How Do You Get Your Kids School Records Released?

School records created by a high school, elementary school, private school, or school district, can loom as an unknown for many parents.  One way to debunk the mystery is to make a yearly request for the pupil records to be released.

Per California Education Code section 49069, a parent has an absolute right to access their child's records.  This right also transfers to a student when they are 18 years old.

The code states as follows:

Parents of currently enrolled or former pupils have an absolute right to access to any and all pupil records related to their children that are maintained by school districts or private schools.  The editing or withholding of any of those records, except as provided for in this chapter, is prohibited.

What this means is that parents of students of all school levels may review, inspect, and receive copies of  records concerning their children.  

Districts are also commanded by this code section to develop procedures for parents to obtain student records.  These procedures should be outlined in the school board policies.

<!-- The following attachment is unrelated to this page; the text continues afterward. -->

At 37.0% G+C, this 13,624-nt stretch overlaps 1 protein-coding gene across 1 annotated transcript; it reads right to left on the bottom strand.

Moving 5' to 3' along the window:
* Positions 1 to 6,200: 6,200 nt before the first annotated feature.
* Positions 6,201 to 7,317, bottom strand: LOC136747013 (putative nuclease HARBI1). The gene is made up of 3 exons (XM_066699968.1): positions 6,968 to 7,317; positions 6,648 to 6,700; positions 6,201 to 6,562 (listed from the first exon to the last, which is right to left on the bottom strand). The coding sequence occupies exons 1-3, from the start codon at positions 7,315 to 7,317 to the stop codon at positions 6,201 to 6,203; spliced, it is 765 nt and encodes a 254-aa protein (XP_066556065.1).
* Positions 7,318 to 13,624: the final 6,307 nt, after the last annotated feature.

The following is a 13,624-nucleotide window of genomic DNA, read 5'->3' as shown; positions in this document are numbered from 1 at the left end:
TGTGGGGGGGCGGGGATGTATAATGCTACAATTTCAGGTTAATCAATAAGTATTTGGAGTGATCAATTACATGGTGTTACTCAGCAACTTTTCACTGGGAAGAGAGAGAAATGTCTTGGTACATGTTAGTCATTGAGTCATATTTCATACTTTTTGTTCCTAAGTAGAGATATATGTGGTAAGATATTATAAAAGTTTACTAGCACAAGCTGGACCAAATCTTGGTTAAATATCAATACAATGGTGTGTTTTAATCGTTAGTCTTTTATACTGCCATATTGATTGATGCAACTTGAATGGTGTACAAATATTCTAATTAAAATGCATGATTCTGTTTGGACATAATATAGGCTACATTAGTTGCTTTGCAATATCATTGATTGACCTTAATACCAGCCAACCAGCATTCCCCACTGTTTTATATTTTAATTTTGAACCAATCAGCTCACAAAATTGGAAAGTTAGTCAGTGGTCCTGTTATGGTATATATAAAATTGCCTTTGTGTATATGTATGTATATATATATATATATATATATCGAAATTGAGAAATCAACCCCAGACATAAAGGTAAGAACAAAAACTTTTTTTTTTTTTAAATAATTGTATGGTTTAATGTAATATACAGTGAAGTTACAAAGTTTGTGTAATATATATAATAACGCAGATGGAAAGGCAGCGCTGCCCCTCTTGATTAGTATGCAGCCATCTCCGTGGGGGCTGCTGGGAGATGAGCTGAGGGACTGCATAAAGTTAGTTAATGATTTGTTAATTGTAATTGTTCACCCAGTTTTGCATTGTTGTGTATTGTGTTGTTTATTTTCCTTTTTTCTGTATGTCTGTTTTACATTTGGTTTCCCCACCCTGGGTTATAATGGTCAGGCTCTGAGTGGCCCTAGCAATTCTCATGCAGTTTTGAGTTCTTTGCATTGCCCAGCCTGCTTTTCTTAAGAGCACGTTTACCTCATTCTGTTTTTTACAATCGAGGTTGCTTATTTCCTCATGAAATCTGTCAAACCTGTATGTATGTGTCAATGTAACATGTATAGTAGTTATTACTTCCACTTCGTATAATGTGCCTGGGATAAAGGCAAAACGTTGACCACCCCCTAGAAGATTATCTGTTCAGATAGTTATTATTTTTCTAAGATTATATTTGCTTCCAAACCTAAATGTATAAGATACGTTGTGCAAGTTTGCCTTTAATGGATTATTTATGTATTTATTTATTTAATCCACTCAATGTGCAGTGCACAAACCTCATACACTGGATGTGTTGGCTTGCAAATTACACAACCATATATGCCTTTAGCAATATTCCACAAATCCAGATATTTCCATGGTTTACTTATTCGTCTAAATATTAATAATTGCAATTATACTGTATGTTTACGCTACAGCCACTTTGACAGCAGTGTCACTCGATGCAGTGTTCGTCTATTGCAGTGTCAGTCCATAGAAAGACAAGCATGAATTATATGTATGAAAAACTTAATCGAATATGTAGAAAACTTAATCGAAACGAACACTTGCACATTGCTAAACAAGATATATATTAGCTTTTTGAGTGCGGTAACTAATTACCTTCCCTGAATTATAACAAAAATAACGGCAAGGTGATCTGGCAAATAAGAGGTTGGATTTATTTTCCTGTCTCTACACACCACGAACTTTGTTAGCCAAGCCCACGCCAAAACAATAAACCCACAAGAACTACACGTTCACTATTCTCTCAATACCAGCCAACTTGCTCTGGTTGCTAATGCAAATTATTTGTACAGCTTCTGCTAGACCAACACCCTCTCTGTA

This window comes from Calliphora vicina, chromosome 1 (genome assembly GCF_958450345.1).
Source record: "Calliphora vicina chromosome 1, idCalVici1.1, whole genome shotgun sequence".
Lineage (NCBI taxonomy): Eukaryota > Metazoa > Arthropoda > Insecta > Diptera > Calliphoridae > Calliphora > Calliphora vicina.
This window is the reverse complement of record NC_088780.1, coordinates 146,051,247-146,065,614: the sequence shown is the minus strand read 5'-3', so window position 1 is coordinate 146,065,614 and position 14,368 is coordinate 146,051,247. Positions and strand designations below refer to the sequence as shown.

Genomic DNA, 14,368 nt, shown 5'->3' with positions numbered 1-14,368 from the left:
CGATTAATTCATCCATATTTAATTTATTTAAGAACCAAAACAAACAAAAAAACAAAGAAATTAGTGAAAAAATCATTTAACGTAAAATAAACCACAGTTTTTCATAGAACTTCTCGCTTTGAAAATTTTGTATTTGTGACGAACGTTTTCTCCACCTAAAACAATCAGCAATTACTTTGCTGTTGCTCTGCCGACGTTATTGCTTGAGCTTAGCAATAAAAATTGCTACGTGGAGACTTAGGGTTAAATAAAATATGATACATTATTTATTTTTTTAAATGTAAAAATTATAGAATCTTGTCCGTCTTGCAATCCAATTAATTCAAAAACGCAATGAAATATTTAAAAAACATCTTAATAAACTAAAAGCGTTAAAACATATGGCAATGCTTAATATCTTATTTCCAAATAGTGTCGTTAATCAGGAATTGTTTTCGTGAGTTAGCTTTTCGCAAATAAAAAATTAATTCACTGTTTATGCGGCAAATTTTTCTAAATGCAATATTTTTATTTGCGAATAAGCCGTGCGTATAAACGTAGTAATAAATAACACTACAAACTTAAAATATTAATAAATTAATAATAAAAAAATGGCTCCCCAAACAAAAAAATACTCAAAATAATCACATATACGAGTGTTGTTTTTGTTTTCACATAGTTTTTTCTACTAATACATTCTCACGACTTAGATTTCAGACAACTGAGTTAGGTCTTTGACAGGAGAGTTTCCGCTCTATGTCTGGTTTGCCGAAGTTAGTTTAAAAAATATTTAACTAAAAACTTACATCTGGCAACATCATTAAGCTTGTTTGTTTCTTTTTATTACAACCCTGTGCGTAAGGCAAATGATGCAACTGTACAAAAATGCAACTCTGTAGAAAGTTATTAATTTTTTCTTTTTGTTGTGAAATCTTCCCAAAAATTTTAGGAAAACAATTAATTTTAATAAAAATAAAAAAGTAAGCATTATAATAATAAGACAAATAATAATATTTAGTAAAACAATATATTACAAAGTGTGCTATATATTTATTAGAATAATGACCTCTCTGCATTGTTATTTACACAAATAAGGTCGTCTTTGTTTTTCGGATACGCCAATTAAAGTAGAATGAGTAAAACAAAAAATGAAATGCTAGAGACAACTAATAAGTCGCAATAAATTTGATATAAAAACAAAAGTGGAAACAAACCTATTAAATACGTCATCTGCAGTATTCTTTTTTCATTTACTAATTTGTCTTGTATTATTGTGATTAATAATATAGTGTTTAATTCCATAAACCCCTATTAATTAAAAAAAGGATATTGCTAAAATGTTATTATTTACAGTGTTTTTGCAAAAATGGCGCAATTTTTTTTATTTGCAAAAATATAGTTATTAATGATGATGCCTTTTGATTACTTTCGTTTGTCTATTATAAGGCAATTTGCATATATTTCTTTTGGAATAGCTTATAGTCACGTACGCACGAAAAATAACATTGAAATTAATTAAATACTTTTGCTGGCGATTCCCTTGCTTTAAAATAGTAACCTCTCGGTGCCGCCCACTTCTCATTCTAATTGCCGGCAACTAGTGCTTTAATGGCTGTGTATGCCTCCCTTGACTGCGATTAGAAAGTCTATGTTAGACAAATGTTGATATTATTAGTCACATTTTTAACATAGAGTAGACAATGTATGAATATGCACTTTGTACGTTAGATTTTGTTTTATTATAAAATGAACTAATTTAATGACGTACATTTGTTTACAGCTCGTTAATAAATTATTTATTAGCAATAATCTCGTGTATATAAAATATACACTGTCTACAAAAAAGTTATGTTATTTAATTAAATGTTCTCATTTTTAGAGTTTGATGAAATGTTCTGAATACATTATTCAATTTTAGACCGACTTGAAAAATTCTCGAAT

Schools can charge a per page copy fee for any records provided, but cannot charge for the time of the staff gathering the records.  

Parents should request their child's records in writing at least once a year, quoting the relevant board policy or Education Code 49069.  Parents can be shocked at just what is contained in their child's files and need to watch them.

If the school or school district hassles a parent on provision or fails to provide the records, the parent should have an education attorney send the request.  

Michelle Ball
Education Law Attorney
717 K Street, Suite 228
Sacramento, CA 95814
Phone: 916-444-9064
Fax: 916-444-1209

Please see my disclaimer on the bottom of my blog page []. This is legal information, not legal advice and no attorney-client relationship is formed by this posting, etc. etc.!  This blog may not be reproduced without permission from the author and proper attribution of authorship.